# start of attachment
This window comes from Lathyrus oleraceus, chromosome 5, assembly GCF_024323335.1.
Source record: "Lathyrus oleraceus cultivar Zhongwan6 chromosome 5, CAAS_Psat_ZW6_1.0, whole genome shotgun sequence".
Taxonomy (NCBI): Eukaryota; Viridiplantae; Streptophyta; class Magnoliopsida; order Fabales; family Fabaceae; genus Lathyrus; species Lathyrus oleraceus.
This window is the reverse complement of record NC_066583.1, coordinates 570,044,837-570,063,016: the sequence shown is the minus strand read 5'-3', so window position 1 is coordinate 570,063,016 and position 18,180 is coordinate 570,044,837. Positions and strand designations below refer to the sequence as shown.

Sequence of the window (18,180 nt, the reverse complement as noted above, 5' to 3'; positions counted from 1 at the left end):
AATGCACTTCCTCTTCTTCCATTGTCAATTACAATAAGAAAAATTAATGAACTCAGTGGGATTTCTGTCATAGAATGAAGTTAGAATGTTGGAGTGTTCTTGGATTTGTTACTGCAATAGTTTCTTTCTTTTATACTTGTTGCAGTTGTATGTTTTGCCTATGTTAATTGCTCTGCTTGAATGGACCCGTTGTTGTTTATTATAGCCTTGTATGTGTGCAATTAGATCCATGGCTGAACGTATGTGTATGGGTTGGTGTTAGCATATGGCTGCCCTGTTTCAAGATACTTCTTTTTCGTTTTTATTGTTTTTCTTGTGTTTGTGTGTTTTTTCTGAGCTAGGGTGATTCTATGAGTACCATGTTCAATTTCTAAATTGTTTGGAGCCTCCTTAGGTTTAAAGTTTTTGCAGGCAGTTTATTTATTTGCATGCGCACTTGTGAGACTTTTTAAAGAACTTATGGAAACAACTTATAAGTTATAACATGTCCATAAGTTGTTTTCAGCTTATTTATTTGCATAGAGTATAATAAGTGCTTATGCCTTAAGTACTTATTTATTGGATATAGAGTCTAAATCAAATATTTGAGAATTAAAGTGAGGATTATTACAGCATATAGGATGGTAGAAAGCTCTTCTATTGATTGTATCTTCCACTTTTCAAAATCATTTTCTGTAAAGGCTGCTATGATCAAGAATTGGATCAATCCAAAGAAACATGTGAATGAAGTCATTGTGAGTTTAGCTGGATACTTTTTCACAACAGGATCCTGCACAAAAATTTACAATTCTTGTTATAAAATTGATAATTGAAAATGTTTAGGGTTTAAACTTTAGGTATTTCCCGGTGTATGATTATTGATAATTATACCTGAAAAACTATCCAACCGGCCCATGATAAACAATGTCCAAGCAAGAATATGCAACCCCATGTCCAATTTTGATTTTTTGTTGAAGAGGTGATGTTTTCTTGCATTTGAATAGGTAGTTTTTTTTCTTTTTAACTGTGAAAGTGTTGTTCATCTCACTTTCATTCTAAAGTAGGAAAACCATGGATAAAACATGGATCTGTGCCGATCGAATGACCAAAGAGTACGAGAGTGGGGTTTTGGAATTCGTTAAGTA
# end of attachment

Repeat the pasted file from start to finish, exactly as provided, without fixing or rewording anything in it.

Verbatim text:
This window comes from Lathyrus oleraceus, chromosome 5, assembly GCF_024323335.1.
Source record: "Lathyrus oleraceus cultivar Zhongwan6 chromosome 5, CAAS_Psat_ZW6_1.0, whole genome shotgun sequence".
Taxonomy (NCBI): Eukaryota; Viridiplantae; Streptophyta; class Magnoliopsida; order Fabales; family Fabaceae; genus Lathyrus; species Lathyrus oleraceus.
This window is the reverse complement of record NC_066583.1, coordinates 570,044,837-570,063,016: the sequence shown is the minus strand read 5'-3', so window position 1 is coordinate 570,063,016 and position 18,180 is coordinate 570,044,837. Positions and strand designations below refer to the sequence as shown.

Sequence of the window (18,180 nt, the reverse complement as noted above, 5' to 3'; positions counted from 1 at the left end):
AATGCACTTCCTCTTCTTCCATTGTCAATTACAATAAGAAAAATTAATGAACTCAGTGGGATTTCTGTCATAGAATGAAGTTAGAATGTTGGAGTGTTCTTGGATTTGTTACTGCAATAGTTTCTTTCTTTTATACTTGTTGCAGTTGTATGTTTTGCCTATGTTAATTGCTCTGCTTGAATGGACCCGTTGTTGTTTATTATAGCCTTGTATGTGTGCAATTAGATCCATGGCTGAACGTATGTGTATGGGTTGGTGTTAGCATATGGCTGCCCTGTTTCAAGATACTTCTTTTTCGTTTTTATTGTTTTTCTTGTGTTTGTGTGTTTTTTCTGAGCTAGGGTGATTCTATGAGTACCATGTTCAATTTCTAAATTGTTTGGAGCCTCCTTAGGTTTAAAGTTTTTGCAGGCAGTTTATTTATTTGCATGCGCACTTGTGAGACTTTTTAAAGAACTTATGGAAACAACTTATAAGTTATAACATGTCCATAAGTTGTTTTCAGCTTATTTATTTGCATAGAGTATAATAAGTGCTTATGCCTTAAGTACTTATTTATTGGATATAGAGTCTAAATCAAATATTTGAGAATTAAAGTGAGGATTATTACAGCATATAGGATGGTAGAAAGCTCTTCTATTGATTGTATCTTCCACTTTTCAAAATCATTTTCTGTAAAGGCTGCTATGATCAAGAATTGGATCAATCCAAAGAAACATGTGAATGAAGTCATTGTGAGTTTAGCTGGATACTTTTTCACAACAGGATCCTGCACAAAAATTTACAATTCTTGTTATAAAATTGATAATTGAAAATGTTTAGGGTTTAAACTTTAGGTATTTCCCGGTGTATGATTATTGATAATTATACCTGAAAAACTATCCAACCGGCCCATGATAAACAATGTCCAAGCAAGAATATGCAACCCCATGTCCAATTTTGATTTTTTGTTGAAGAGGTGATGTTTTCTTGCATTTGAATAGGTAGTTTTTTTTCTTTTTAACTGTGAAAGTGTTGTTCATCTCACTTTCATTCTAAAGTAGGAAAACCATGGATAAAACATGGATCTGTGCCGATCGAATGACCAAAGAGTACGAGAGTGGGGTTTTGGAATTCGTTAAGTA